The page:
World Rabies Day: Uniting for ‘One Health’

Rabies has remained prevalent in many countries despite evidence that controlling dog and other animal rabies through vaccination and eliminating stray dogs can reduce human rabies cases.

According to the World Health Organization, rabies is endemic on multiple continents and causes an estimated 60,000 deaths each year, with 40 percent of the victims being children. Rabid dogs are responsible for over 90 percent of human exposures to rabies and 99 percent of human rabies deaths worldwide.

In the Philippines, the Department of Health reported an increase in rabies cases and deaths, with more than 60 cases so far this year.

Rabies is a viral disease primarily transmitted through the saliva of infected animals, commonly through bites. The rabies virus affects the central nervous system; it is almost universally fatal once symptoms appear. While mammals can contract rabies, dogs are a primary transmission source to humans.

Compassion and awareness are invaluable in eradicating the devastating grip of rabies, while honoring humanity’s four-legged friends who play a crucial role in this mission. Dogs and cats, our loyal companions, stand as ambassadors of love and protection, reminding us of the importance of responsible pet ownership and vaccination. A united effort will create a world where no pets suffer from this preventable disease, where our furry friends can live their lives to the fullest. | PHOTOGRAPHS BY Analy Labor FOR THE DAILY TRIBUNE @tribunephl_analy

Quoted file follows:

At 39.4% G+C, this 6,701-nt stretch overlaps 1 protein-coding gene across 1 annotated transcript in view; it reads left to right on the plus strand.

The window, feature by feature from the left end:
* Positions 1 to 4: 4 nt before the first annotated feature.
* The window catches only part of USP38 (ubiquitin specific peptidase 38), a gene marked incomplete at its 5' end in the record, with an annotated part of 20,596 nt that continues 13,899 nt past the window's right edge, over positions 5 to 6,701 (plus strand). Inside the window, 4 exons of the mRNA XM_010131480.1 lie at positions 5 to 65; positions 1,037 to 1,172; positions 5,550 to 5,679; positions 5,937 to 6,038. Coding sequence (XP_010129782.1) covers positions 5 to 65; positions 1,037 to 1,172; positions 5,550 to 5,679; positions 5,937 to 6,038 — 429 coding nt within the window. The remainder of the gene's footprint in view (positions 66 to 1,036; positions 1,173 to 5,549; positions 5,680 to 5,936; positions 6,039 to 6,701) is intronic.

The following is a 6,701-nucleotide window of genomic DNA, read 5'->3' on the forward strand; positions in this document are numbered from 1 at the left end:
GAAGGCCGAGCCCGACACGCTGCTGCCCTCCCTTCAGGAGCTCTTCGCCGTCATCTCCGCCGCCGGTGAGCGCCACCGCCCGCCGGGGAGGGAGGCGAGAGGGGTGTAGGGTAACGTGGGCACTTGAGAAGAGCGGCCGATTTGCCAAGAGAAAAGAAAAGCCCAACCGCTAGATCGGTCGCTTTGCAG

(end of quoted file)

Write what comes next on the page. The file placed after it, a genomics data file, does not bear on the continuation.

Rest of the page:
World Rabies Day, observed annually on 28 September aims to raise awareness about the infection, transmission, and health issues related to rabies, and supports global efforts in its prevention and control. It also commemorates the death of Louis Pasteur, a French scientist and microbiologist who developed the first rabies vaccine.

Established by the Global Alliance for Rabies Control in 2007 and promoted by WHO, this year’s theme is “All for 1, One Health for All,” emphasizing the need for a collaborative approach involving experts from human, animal, and environmental health sectors.

The 17th World Rabies Day highlights that One Health is not for a selected few but for everyone to save lives and strengthen national health systems.

Through collaboration, sector-wide cooperation, community engagement, and a commitment to sustained animal vaccination, we can collectively strive towards eliminating a single disease, using rabies as a prime example.

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